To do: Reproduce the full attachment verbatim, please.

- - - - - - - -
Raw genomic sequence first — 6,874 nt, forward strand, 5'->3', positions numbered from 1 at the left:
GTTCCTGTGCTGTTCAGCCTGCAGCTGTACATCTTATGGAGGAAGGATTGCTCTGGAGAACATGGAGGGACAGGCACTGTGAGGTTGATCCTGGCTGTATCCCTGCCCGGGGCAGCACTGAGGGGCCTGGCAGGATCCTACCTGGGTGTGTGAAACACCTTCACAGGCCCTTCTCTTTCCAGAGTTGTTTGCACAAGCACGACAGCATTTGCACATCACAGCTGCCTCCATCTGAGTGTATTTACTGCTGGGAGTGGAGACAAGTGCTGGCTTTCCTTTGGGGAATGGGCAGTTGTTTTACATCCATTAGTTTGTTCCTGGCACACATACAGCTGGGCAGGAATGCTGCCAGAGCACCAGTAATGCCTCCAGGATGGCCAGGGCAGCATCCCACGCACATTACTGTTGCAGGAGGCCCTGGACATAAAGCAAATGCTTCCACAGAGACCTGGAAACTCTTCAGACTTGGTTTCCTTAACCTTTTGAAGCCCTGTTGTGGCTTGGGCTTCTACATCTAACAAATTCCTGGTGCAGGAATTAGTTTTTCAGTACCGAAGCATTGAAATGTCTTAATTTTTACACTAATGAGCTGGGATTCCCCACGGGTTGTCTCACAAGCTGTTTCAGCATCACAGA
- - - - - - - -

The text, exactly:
Raw genomic sequence first — 6,874 nt, forward strand, 5'->3', positions numbered from 1 at the left:
GTTCCTGTGCTGTTCAGCCTGCAGCTGTACATCTTATGGAGGAAGGATTGCTCTGGAGAACATGGAGGGACAGGCACTGTGAGGTTGATCCTGGCTGTATCCCTGCCCGGGGCAGCACTGAGGGGCCTGGCAGGATCCTACCTGGGTGTGTGAAACACCTTCACAGGCCCTTCTCTTTCCAGAGTTGTTTGCACAAGCACGACAGCATTTGCACATCACAGCTGCCTCCATCTGAGTGTATTTACTGCTGGGAGTGGAGACAAGTGCTGGCTTTCCTTTGGGGAATGGGCAGTTGTTTTACATCCATTAGTTTGTTCCTGGCACACATACAGCTGGGCAGGAATGCTGCCAGAGCACCAGTAATGCCTCCAGGATGGCCAGGGCAGCATCCCACGCACATTACTGTTGCAGGAGGCCCTGGACATAAAGCAAATGCTTCCACAGAGACCTGGAAACTCTTCAGACTTGGTTTCCTTAACCTTTTGAAGCCCTGTTGTGGCTTGGGCTTCTACATCTAACAAATTCCTGGTGCAGGAATTAGTTTTTCAGTACCGAAGCATTGAAATGTCTTAATTTTTACACTAATGAGCTGGGATTCCCCACGGGTTGTCTCACAAGCTGTTTCAGCATCACAGA